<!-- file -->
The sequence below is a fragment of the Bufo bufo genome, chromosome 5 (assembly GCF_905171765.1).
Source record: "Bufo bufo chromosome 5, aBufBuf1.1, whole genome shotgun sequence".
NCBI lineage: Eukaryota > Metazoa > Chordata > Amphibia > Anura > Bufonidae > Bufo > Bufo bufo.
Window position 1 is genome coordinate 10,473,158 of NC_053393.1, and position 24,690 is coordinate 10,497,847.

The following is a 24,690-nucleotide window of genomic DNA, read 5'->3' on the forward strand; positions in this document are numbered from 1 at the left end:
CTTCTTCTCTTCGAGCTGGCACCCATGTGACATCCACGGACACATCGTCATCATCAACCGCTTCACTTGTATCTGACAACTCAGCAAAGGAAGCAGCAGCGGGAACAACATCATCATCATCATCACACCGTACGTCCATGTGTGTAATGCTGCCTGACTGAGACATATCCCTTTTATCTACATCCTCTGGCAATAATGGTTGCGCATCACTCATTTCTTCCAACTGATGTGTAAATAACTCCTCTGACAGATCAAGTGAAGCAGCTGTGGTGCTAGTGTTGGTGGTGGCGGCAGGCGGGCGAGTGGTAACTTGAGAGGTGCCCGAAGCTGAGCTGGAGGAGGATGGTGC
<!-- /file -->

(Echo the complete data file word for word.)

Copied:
The sequence below is a fragment of the Bufo bufo genome, chromosome 5 (assembly GCF_905171765.1).
Source record: "Bufo bufo chromosome 5, aBufBuf1.1, whole genome shotgun sequence".
NCBI lineage: Eukaryota > Metazoa > Chordata > Amphibia > Anura > Bufonidae > Bufo > Bufo bufo.
Window position 1 is genome coordinate 10,473,158 of NC_053393.1, and position 24,690 is coordinate 10,497,847.

The following is a 24,690-nucleotide window of genomic DNA, read 5'->3' on the forward strand; positions in this document are numbered from 1 at the left end:
CTTCTTCTCTTCGAGCTGGCACCCATGTGACATCCACGGACACATCGTCATCATCAACCGCTTCACTTGTATCTGACAACTCAGCAAAGGAAGCAGCAGCGGGAACAACATCATCATCATCATCACACCGTACGTCCATGTGTGTAATGCTGCCTGACTGAGACATATCCCTTTTATCTACATCCTCTGGCAATAATGGTTGCGCATCACTCATTTCTTCCAACTGATGTGTAAATAACTCCTCTGACAGATCAAGTGAAGCAGCTGTGGTGCTAGTGTTGGTGGTGGCGGCAGGCGGGCGAGTGGTAACTTGAGAGGTGCCCGAAGCTGAGCTGGAGGAGGATGGTGC